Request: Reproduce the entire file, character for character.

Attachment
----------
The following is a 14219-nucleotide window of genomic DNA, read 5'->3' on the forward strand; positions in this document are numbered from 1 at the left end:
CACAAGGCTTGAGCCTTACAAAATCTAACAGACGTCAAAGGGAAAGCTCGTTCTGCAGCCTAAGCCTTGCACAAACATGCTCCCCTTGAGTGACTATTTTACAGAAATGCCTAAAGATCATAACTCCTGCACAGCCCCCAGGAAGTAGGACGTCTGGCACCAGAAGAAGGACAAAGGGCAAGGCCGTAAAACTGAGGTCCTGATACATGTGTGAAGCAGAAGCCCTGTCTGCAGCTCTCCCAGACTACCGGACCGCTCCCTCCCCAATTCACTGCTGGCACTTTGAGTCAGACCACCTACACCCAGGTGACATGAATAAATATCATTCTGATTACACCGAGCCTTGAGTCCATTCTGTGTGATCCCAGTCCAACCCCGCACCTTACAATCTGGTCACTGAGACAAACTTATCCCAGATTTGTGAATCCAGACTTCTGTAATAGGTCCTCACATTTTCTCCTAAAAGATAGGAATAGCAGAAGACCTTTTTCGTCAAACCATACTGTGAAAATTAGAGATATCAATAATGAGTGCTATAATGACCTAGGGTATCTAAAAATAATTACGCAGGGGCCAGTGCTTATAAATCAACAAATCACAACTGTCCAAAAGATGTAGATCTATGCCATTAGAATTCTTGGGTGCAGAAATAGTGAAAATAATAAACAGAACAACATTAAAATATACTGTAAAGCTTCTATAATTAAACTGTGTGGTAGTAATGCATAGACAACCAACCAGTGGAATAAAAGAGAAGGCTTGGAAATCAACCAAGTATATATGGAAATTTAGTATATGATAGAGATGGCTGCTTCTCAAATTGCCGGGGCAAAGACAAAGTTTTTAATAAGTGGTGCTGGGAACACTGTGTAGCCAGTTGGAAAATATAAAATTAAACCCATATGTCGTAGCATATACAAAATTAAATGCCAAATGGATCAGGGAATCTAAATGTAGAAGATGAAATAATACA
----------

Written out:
The following is a 14219-nucleotide window of genomic DNA, read 5'->3' on the forward strand; positions in this document are numbered from 1 at the left end:
CACAAGGCTTGAGCCTTACAAAATCTAACAGACGTCAAAGGGAAAGCTCGTTCTGCAGCCTAAGCCTTGCACAAACATGCTCCCCTTGAGTGACTATTTTACAGAAATGCCTAAAGATCATAACTCCTGCACAGCCCCCAGGAAGTAGGACGTCTGGCACCAGAAGAAGGACAAAGGGCAAGGCCGTAAAACTGAGGTCCTGATACATGTGTGAAGCAGAAGCCCTGTCTGCAGCTCTCCCAGACTACCGGACCGCTCCCTCCCCAATTCACTGCTGGCACTTTGAGTCAGACCACCTACACCCAGGTGACATGAATAAATATCATTCTGATTACACCGAGCCTTGAGTCCATTCTGTGTGATCCCAGTCCAACCCCGCACCTTACAATCTGGTCACTGAGACAAACTTATCCCAGATTTGTGAATCCAGACTTCTGTAATAGGTCCTCACATTTTCTCCTAAAAGATAGGAATAGCAGAAGACCTTTTTCGTCAAACCATACTGTGAAAATTAGAGATATCAATAATGAGTGCTATAATGACCTAGGGTATCTAAAAATAATTACGCAGGGGCCAGTGCTTATAAATCAACAAATCACAACTGTCCAAAAGATGTAGATCTATGCCATTAGAATTCTTGGGTGCAGAAATAGTGAAAATAATAAACAGAACAACATTAAAATATACTGTAAAGCTTCTATAATTAAACTGTGTGGTAGTAATGCATAGACAACCAACCAGTGGAATAAAAGAGAAGGCTTGGAAATCAACCAAGTATATATGGAAATTTAGTATATGATAGAGATGGCTGCTTCTCAAATTGCCGGGGCAAAGACAAAGTTTTTAATAAGTGGTGCTGGGAACACTGTGTAGCCAGTTGGAAAATATAAAATTAAACCCATATGTCGTAGCATATACAAAATTAAATGCCAAATGGATCAGGGAATCTAAATGTAGAAGATGAAATAATACA